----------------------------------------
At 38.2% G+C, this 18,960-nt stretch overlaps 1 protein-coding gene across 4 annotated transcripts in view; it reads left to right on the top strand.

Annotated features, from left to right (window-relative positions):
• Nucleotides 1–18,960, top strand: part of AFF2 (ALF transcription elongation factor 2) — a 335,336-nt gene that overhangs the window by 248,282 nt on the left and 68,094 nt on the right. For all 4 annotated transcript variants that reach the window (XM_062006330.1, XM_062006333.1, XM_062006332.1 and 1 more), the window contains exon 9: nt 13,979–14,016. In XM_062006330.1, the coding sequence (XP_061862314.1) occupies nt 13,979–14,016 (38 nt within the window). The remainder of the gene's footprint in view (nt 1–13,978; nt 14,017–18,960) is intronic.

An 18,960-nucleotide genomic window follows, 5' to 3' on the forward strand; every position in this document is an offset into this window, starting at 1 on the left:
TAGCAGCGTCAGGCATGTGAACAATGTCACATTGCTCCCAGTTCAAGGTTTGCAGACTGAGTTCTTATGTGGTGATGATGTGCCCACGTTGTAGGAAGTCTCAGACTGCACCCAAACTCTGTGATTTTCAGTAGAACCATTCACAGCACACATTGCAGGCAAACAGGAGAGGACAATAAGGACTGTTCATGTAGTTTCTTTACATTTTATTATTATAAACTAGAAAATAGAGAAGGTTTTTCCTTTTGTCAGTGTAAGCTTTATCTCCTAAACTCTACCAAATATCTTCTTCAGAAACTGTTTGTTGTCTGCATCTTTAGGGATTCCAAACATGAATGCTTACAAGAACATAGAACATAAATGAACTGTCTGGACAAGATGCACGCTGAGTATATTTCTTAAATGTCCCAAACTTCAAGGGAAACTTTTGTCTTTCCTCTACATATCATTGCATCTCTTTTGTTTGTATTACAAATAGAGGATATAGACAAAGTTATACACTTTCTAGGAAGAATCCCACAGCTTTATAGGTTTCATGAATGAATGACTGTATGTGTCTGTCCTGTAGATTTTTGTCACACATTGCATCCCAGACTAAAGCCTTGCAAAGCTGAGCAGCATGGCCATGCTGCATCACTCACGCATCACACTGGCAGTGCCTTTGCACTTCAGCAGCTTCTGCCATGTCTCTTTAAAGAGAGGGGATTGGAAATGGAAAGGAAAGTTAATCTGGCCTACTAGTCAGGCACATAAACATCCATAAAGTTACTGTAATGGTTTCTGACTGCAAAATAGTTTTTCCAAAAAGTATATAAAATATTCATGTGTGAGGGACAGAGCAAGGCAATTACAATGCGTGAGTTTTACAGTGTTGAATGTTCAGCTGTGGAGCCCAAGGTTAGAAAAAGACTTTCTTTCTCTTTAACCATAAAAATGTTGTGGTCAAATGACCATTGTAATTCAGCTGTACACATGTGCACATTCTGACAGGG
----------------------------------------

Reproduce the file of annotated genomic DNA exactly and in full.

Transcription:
At 38.2% G+C, this 18,960-nt stretch overlaps 1 protein-coding gene across 4 annotated transcripts in view; it reads left to right on the top strand.

Annotated features, from left to right (window-relative positions):
• Nucleotides 1–18,960, top strand: part of AFF2 (ALF transcription elongation factor 2) — a 335,336-nt gene that overhangs the window by 248,282 nt on the left and 68,094 nt on the right. For all 4 annotated transcript variants that reach the window (XM_062006330.1, XM_062006333.1, XM_062006332.1 and 1 more), the window contains exon 9: nt 13,979–14,016. In XM_062006330.1, the coding sequence (XP_061862314.1) occupies nt 13,979–14,016 (38 nt within the window). The remainder of the gene's footprint in view (nt 1–13,978; nt 14,017–18,960) is intronic.

An 18,960-nucleotide genomic window follows, 5' to 3' on the forward strand; every position in this document is an offset into this window, starting at 1 on the left:
TAGCAGCGTCAGGCATGTGAACAATGTCACATTGCTCCCAGTTCAAGGTTTGCAGACTGAGTTCTTATGTGGTGATGATGTGCCCACGTTGTAGGAAGTCTCAGACTGCACCCAAACTCTGTGATTTTCAGTAGAACCATTCACAGCACACATTGCAGGCAAACAGGAGAGGACAATAAGGACTGTTCATGTAGTTTCTTTACATTTTATTATTATAAACTAGAAAATAGAGAAGGTTTTTCCTTTTGTCAGTGTAAGCTTTATCTCCTAAACTCTACCAAATATCTTCTTCAGAAACTGTTTGTTGTCTGCATCTTTAGGGATTCCAAACATGAATGCTTACAAGAACATAGAACATAAATGAACTGTCTGGACAAGATGCACGCTGAGTATATTTCTTAAATGTCCCAAACTTCAAGGGAAACTTTTGTCTTTCCTCTACATATCATTGCATCTCTTTTGTTTGTATTACAAATAGAGGATATAGACAAAGTTATACACTTTCTAGGAAGAATCCCACAGCTTTATAGGTTTCATGAATGAATGACTGTATGTGTCTGTCCTGTAGATTTTTGTCACACATTGCATCCCAGACTAAAGCCTTGCAAAGCTGAGCAGCATGGCCATGCTGCATCACTCACGCATCACACTGGCAGTGCCTTTGCACTTCAGCAGCTTCTGCCATGTCTCTTTAAAGAGAGGGGATTGGAAATGGAAAGGAAAGTTAATCTGGCCTACTAGTCAGGCACATAAACATCCATAAAGTTACTGTAATGGTTTCTGACTGCAAAATAGTTTTTCCAAAAAGTATATAAAATATTCATGTGTGAGGGACAGAGCAAGGCAATTACAATGCGTGAGTTTTACAGTGTTGAATGTTCAGCTGTGGAGCCCAAGGTTAGAAAAAGACTTTCTTTCTCTTTAACCATAAAAATGTTGTGGTCAAATGACCATTGTAATTCAGCTGTACACATGTGCACATTCTGACAGGG